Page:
Close binary systems (CBS) are gravitationally bound pairs of stars in which the distance between the components is comparable to their radii, dramatically affecting their properties and evolution. In CBS, we can often observe the mutual eclipses of stars, and this allows for accurate measurements of component radii and masses, as well as the distance of the system. These quantities are extremely important because they inform the theories of stellar structure and evolution, and the establishment of the cosmic distance scale.
Within the CBS research group, we investigate specific objects and conduct statistical studies of large samples of objects. The studies of individual CBS are mainly based on photometric measurements from the Kepler and TESS space telescopes and spectroscopic measurements from ground-based observatories. To these data we apply detailed numerical models of various physical processes present in TDS, such as the tidal deformation of stars, mutual irradiation, magnetic activity, mass transfer, the formation of an accretion disk and a common envelope, etc.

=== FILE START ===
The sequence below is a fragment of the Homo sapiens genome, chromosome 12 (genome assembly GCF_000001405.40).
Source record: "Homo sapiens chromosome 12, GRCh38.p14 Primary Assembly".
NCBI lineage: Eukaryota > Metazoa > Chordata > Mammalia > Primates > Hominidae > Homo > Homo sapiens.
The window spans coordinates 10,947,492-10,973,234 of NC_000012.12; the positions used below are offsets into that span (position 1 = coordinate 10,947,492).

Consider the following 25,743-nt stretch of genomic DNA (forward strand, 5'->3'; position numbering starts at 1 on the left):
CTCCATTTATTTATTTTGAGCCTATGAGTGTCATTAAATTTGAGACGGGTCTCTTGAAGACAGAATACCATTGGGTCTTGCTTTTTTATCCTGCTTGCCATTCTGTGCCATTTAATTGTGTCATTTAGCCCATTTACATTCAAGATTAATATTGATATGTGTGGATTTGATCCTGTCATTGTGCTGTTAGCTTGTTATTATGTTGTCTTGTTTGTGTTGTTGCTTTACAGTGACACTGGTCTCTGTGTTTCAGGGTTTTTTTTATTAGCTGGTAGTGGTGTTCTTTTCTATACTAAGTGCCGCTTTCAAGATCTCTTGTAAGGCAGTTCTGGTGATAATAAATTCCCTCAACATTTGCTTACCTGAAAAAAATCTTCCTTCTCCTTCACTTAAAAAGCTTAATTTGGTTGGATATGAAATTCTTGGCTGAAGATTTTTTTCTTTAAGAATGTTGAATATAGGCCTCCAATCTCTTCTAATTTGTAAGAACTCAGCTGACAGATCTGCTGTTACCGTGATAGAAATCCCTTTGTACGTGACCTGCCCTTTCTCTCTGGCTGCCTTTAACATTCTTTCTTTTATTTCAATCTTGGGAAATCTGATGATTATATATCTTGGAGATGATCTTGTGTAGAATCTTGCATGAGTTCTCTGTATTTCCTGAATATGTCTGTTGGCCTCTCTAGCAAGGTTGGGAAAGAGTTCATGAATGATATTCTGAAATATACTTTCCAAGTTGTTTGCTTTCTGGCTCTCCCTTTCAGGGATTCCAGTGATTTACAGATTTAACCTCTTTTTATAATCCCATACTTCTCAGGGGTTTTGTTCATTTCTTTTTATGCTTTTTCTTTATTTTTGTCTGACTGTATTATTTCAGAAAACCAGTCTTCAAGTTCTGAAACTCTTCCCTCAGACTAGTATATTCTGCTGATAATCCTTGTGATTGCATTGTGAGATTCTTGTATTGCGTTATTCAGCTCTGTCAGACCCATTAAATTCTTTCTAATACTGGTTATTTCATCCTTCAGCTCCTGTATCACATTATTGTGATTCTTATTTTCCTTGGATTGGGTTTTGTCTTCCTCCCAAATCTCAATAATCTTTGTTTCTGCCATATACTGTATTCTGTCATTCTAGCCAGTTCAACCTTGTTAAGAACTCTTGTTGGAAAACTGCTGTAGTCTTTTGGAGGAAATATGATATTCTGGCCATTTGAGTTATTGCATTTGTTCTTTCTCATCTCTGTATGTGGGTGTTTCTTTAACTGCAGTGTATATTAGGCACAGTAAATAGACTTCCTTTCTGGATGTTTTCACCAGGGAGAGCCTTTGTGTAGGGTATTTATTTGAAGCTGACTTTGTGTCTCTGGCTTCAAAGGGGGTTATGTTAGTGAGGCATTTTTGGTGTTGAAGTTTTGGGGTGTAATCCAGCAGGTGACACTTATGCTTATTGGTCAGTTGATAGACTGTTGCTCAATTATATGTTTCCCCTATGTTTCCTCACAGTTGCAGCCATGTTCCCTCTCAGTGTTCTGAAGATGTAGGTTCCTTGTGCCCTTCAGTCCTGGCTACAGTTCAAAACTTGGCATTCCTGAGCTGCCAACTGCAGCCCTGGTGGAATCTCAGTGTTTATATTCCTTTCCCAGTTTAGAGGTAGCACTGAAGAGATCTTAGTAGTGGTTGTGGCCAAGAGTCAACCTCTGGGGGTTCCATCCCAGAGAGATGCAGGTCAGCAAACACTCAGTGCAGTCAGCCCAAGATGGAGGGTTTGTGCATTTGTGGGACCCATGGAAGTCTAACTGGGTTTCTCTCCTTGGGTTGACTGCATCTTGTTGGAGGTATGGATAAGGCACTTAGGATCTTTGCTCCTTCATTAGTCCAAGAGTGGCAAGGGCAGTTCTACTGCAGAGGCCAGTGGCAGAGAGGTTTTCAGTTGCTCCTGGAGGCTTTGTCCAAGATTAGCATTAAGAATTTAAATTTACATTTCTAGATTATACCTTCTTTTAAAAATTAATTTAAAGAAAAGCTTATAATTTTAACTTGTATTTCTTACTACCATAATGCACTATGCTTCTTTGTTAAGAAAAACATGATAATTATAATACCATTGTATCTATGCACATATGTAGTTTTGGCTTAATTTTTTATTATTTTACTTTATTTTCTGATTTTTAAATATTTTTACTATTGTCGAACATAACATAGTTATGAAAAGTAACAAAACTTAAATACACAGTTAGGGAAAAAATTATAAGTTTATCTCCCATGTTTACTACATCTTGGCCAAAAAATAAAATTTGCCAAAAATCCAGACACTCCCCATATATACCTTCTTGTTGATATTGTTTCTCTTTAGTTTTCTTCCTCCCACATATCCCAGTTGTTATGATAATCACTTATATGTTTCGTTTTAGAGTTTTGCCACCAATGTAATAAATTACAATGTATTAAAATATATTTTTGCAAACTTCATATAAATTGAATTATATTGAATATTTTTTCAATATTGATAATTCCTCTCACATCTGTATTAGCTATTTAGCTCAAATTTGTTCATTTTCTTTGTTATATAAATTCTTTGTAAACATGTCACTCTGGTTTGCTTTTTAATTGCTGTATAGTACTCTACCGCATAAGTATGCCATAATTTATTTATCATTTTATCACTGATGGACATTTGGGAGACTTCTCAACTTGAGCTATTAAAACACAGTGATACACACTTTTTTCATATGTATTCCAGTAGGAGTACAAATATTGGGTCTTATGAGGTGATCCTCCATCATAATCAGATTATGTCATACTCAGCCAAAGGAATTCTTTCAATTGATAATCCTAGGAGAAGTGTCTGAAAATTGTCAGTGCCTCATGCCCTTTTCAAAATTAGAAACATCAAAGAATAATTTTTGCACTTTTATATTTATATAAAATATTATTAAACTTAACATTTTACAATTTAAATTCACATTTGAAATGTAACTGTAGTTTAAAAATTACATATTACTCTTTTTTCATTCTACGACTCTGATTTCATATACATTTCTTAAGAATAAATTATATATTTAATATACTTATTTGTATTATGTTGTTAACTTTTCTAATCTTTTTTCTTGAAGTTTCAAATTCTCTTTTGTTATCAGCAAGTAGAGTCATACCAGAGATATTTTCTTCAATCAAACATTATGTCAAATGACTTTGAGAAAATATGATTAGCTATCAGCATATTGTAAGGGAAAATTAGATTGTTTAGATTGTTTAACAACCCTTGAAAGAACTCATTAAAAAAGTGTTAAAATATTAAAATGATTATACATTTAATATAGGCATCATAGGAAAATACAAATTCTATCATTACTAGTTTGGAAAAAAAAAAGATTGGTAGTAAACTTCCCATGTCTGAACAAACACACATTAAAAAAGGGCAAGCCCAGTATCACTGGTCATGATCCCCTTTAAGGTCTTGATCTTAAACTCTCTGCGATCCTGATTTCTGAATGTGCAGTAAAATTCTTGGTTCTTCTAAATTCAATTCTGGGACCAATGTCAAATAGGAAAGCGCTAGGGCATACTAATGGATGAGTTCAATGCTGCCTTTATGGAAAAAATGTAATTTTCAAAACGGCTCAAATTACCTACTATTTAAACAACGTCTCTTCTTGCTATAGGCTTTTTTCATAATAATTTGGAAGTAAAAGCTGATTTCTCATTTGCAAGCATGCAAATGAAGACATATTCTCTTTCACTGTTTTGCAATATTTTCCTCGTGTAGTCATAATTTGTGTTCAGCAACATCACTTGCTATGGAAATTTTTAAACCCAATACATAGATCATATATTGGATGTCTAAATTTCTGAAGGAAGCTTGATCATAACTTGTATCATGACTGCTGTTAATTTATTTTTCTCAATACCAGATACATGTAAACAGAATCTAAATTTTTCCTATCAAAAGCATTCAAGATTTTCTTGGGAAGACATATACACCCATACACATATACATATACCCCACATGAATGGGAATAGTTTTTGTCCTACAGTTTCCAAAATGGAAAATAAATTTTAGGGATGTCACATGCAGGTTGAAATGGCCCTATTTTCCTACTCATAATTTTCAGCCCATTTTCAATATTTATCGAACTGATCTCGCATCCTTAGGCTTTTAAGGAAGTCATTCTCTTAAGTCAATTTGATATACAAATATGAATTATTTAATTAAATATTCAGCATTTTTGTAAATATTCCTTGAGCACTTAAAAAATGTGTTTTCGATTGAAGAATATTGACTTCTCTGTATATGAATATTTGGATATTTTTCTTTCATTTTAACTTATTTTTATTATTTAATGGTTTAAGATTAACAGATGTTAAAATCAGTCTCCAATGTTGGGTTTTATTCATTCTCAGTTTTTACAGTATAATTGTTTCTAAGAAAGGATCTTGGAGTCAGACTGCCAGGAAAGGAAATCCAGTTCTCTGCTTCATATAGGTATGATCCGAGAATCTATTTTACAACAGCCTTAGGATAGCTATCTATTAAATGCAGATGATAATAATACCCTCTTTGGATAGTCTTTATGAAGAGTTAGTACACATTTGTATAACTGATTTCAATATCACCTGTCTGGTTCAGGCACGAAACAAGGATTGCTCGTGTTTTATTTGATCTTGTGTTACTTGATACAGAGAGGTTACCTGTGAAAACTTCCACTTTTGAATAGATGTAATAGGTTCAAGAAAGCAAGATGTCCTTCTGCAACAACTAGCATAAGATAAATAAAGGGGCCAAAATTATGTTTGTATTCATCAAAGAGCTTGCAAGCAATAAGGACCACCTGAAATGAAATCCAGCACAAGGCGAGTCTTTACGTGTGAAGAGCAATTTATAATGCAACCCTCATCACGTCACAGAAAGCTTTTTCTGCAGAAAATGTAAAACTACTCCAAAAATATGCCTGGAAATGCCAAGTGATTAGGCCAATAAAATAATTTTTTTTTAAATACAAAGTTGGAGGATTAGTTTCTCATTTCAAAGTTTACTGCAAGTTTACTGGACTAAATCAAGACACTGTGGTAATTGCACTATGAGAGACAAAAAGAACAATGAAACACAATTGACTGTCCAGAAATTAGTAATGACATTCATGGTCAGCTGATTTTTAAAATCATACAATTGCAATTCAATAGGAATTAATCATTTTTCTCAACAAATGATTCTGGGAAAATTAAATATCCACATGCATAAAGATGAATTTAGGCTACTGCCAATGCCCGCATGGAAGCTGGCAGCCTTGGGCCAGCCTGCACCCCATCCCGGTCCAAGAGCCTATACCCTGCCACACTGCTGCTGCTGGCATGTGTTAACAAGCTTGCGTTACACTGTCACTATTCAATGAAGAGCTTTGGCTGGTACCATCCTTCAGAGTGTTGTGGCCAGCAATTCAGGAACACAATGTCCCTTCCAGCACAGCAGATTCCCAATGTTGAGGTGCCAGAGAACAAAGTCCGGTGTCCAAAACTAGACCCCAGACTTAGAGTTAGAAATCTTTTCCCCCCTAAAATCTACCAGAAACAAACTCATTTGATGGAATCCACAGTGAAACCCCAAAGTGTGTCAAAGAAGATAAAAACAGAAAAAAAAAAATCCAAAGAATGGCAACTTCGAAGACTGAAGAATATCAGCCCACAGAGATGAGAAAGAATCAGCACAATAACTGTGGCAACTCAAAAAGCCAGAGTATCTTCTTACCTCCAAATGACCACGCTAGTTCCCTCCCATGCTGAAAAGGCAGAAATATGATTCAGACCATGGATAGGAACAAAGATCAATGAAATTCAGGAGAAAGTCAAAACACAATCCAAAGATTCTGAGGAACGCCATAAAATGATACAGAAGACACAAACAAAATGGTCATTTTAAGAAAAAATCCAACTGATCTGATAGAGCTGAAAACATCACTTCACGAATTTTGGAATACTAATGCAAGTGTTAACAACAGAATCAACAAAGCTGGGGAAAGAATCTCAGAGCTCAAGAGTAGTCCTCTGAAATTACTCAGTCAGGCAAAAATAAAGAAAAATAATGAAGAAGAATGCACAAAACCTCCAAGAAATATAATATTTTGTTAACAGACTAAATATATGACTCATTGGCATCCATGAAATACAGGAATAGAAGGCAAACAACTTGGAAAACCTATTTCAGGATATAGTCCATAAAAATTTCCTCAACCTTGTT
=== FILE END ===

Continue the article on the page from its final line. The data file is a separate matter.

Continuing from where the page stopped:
In statistical studies, we use both traditional and innovative methods based on machine learning. As the results of these studies, we determine the typical values and distributions of fundamental stellar parameters, which can be used in other areas of astrophysics, e.g. in population synthesis. An example of our work is the digital catalogue of contact binaries of W Ursae Majoris type, which is available at wumacat.aob.rs.